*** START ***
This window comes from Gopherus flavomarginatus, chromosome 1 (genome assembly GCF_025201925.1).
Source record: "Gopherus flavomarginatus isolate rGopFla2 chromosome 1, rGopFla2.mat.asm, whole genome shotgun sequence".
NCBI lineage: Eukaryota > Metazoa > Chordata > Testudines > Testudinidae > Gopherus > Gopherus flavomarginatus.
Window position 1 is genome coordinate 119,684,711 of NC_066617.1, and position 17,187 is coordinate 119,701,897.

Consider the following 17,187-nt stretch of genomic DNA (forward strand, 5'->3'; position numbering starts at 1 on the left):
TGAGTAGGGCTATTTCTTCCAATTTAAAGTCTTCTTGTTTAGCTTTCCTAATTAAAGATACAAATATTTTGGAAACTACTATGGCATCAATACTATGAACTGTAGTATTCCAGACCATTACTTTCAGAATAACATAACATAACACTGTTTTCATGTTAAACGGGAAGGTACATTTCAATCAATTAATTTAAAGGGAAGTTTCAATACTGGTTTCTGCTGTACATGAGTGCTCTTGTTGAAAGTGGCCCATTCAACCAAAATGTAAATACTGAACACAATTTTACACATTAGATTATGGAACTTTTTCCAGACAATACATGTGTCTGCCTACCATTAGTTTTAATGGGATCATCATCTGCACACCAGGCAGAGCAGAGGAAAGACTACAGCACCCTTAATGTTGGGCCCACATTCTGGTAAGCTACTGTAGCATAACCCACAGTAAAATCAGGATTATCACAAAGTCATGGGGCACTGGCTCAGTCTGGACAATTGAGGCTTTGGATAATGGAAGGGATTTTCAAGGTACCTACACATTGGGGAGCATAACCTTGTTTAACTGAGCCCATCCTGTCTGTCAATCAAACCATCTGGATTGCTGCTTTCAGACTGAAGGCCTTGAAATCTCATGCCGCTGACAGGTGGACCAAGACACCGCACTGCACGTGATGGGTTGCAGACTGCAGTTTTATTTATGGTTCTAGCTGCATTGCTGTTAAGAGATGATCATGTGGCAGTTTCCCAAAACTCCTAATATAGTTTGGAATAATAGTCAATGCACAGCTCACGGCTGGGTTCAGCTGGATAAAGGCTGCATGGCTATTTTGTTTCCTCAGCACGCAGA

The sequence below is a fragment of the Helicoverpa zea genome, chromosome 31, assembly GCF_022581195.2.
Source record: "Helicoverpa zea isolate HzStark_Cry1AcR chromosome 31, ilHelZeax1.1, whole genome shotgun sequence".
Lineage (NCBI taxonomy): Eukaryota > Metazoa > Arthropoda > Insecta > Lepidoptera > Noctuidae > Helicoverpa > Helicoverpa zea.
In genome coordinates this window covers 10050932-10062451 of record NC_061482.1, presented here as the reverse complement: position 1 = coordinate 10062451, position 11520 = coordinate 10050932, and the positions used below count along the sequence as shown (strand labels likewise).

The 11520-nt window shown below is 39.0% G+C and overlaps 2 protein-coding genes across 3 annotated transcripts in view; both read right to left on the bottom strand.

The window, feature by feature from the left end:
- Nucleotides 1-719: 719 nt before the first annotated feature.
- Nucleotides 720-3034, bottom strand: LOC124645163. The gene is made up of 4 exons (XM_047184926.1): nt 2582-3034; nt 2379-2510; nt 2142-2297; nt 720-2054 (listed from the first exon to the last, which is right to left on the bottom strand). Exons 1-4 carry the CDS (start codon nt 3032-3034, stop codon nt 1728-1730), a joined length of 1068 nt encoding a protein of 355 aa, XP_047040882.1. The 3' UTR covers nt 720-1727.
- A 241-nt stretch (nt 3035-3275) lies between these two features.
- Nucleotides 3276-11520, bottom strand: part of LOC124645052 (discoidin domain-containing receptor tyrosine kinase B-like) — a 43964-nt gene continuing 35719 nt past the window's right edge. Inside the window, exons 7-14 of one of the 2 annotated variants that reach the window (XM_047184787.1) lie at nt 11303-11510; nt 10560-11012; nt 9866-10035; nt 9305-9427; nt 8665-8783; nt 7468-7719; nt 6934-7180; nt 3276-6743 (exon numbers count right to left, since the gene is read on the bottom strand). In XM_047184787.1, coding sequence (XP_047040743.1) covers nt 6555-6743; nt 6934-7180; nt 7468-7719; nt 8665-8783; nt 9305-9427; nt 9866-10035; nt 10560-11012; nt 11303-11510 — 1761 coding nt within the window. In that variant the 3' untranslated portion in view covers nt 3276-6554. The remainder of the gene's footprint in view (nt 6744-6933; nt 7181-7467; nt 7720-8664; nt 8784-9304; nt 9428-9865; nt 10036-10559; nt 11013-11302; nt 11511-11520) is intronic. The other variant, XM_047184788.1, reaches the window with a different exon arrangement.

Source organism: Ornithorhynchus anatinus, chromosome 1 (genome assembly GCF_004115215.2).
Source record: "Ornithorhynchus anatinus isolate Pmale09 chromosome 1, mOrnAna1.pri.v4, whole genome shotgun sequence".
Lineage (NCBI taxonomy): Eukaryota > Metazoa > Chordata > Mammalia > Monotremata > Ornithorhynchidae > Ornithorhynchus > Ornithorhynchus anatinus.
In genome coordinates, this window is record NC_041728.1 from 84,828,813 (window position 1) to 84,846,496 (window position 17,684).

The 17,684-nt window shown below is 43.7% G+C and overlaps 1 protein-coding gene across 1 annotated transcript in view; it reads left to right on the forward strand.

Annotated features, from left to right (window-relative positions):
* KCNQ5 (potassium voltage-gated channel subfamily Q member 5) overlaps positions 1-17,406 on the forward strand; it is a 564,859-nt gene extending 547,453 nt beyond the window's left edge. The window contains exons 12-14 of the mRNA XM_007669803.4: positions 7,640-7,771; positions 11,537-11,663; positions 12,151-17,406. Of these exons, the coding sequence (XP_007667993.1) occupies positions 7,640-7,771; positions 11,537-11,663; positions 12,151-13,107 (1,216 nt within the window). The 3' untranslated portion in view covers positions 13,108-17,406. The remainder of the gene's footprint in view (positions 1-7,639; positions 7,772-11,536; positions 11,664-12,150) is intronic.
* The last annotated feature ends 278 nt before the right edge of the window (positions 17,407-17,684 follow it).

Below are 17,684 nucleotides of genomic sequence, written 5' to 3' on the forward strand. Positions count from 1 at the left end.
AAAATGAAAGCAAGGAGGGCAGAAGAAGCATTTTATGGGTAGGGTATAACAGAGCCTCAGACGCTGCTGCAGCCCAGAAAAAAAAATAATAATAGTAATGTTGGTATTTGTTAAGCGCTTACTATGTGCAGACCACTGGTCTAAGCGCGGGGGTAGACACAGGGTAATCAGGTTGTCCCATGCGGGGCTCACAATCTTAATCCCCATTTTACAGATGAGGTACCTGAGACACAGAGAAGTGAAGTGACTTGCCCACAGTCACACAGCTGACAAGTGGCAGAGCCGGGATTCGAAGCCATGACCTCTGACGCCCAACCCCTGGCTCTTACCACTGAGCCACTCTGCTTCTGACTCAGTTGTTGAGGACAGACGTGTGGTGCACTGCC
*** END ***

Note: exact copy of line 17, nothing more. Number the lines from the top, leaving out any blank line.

Source organism: Ornithorhynchus anatinus, chromosome 1 (genome assembly GCF_004115215.2).